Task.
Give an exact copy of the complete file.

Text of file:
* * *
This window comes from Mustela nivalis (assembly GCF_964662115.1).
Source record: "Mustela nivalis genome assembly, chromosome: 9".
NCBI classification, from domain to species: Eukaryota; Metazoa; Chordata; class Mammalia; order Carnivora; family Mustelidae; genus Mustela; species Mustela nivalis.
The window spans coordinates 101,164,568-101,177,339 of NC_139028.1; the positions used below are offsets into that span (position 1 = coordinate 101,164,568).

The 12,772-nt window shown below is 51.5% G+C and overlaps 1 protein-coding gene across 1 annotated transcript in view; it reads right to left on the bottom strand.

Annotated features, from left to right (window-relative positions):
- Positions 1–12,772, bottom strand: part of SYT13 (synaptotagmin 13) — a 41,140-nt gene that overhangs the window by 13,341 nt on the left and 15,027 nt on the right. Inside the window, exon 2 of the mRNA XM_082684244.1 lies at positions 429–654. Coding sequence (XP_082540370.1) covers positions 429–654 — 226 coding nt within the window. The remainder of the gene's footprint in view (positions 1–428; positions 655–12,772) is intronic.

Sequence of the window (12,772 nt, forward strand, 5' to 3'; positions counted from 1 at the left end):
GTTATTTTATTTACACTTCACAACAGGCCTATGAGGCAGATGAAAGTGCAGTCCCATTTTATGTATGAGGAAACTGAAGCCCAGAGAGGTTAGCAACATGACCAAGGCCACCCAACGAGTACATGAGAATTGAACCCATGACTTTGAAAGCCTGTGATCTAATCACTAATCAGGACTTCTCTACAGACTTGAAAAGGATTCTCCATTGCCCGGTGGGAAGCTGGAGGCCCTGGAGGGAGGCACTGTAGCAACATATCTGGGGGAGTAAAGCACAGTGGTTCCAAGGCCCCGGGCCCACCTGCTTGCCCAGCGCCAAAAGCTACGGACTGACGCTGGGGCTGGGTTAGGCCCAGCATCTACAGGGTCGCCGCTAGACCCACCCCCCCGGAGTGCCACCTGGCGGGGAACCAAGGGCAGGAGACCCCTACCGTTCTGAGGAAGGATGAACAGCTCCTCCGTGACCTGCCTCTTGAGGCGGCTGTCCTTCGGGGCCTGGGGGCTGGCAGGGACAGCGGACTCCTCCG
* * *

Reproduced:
This window comes from Mustela nivalis (assembly GCF_964662115.1).
Source record: "Mustela nivalis genome assembly, chromosome: 9".
NCBI classification, from domain to species: Eukaryota; Metazoa; Chordata; class Mammalia; order Carnivora; family Mustelidae; genus Mustela; species Mustela nivalis.
The window spans coordinates 101,164,568-101,177,339 of NC_139028.1; the positions used below are offsets into that span (position 1 = coordinate 101,164,568).

The 12,772-nt window shown below is 51.5% G+C and overlaps 1 protein-coding gene across 1 annotated transcript in view; it reads right to left on the bottom strand.

Annotated features, from left to right (window-relative positions):
- Positions 1–12,772, bottom strand: part of SYT13 (synaptotagmin 13) — a 41,140-nt gene that overhangs the window by 13,341 nt on the left and 15,027 nt on the right. Inside the window, exon 2 of the mRNA XM_082684244.1 lies at positions 429–654. Coding sequence (XP_082540370.1) covers positions 429–654 — 226 coding nt within the window. The remainder of the gene's footprint in view (positions 1–428; positions 655–12,772) is intronic.

Sequence of the window (12,772 nt, forward strand, 5' to 3'; positions counted from 1 at the left end):
GTTATTTTATTTACACTTCACAACAGGCCTATGAGGCAGATGAAAGTGCAGTCCCATTTTATGTATGAGGAAACTGAAGCCCAGAGAGGTTAGCAACATGACCAAGGCCACCCAACGAGTACATGAGAATTGAACCCATGACTTTGAAAGCCTGTGATCTAATCACTAATCAGGACTTCTCTACAGACTTGAAAAGGATTCTCCATTGCCCGGTGGGAAGCTGGAGGCCCTGGAGGGAGGCACTGTAGCAACATATCTGGGGGAGTAAAGCACAGTGGTTCCAAGGCCCCGGGCCCACCTGCTTGCCCAGCGCCAAAAGCTACGGACTGACGCTGGGGCTGGGTTAGGCCCAGCATCTACAGGGTCGCCGCTAGACCCACCCCCCCGGAGTGCCACCTGGCGGGGAACCAAGGGCAGGAGACCCCTACCGTTCTGAGGAAGGATGAACAGCTCCTCCGTGACCTGCCTCTTGAGGCGGCTGTCCTTCGGGGCCTGGGGGCTGGCAGGGACAGCGGACTCCTCCG